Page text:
When starting a small business, many entrepreneurs focus on creating a great product or an eye-catching business plan. They work to build something their target market can’t possibly resist, and that investors can’t wait to throw money at.
While solving a specific problem in a specific niche is a key element to establishing a small business, the number one secret to small business success lies in who you hire to be a part of your team.
That’s right – it’s really all about people. Whether you run a service-based business or sell products online, the people you hire to join your small business team are the same people who can make or break your business long-term.
Gigantic companies like Google, Facebook and Apple all say the same thing: hire amazing people and get the heck out of their way. That means investing in top talent who are ready to hit the ground running to make your business a success. This has been a key principle in growing Shoeboxed from an idea to a thriving business, and we’re immensely proud of the awesome team we have.
When hiring a startup team to support your small business, it’s important to keep your current and future needs in mind. Right now, you may need someone to do your books and manage your social media accounts. But what about five years from now?
When you hire based on the projected growth of your company, you’re far more likely to make that growth a reality. Building a team based on where you want to go, as opposed to where you are now, will allow the people you hire to directly participate in your company’s success. Retention rates will remain high because each and every team member will feel personally invested in the company, and personally rewarded as it grows.
Choosing complementary personality types is also key to building a successful small business team. Just as a winning football team can’t be comprised of all quarterbacks, your startup team can’t be made up of all gregarious leaders, or all stoic followers. Look for a mix of different talents and abilities that will be able to solve a variety of problems and think creatively in group settings.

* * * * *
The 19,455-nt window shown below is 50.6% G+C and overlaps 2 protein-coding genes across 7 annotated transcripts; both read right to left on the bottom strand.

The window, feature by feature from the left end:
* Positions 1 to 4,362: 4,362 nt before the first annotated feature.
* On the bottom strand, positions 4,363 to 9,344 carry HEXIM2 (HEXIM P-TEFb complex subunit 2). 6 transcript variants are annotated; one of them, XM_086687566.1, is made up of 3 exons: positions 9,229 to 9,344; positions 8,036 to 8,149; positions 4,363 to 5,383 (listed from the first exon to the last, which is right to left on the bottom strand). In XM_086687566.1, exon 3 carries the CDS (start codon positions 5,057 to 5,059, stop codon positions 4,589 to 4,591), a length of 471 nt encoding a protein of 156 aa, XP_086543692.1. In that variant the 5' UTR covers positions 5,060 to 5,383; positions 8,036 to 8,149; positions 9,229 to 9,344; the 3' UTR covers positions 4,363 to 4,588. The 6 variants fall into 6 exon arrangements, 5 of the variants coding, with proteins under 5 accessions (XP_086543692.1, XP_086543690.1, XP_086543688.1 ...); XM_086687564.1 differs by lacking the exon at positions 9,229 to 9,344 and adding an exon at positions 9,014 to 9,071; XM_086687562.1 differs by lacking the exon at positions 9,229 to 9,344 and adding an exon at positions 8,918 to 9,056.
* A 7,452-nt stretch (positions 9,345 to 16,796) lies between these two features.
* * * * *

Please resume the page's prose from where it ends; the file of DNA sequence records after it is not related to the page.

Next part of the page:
In order to ascertain how a potential candidate functions in a group, be sure to hold a round of group interviews late in the hiring process. Once you’ve determined those candidates that you’re highly interested in, bring them together in a dynamic group setting and observe their interactions as a team. You can even bring in multiple candidates for the same position and swap them out accordingly to see how each interacts with the group.
While having a stellar product or service to sell is certainly important, it’s nowhere near as important as hiring a great startup team. According to Devin Mathews, Managing Partner at Chicago Growth Partners, small business owners are “better off working with a great team and a mediocre product, than a great product and mediocre people.”
What is the most important quality you look for when hiring top talent?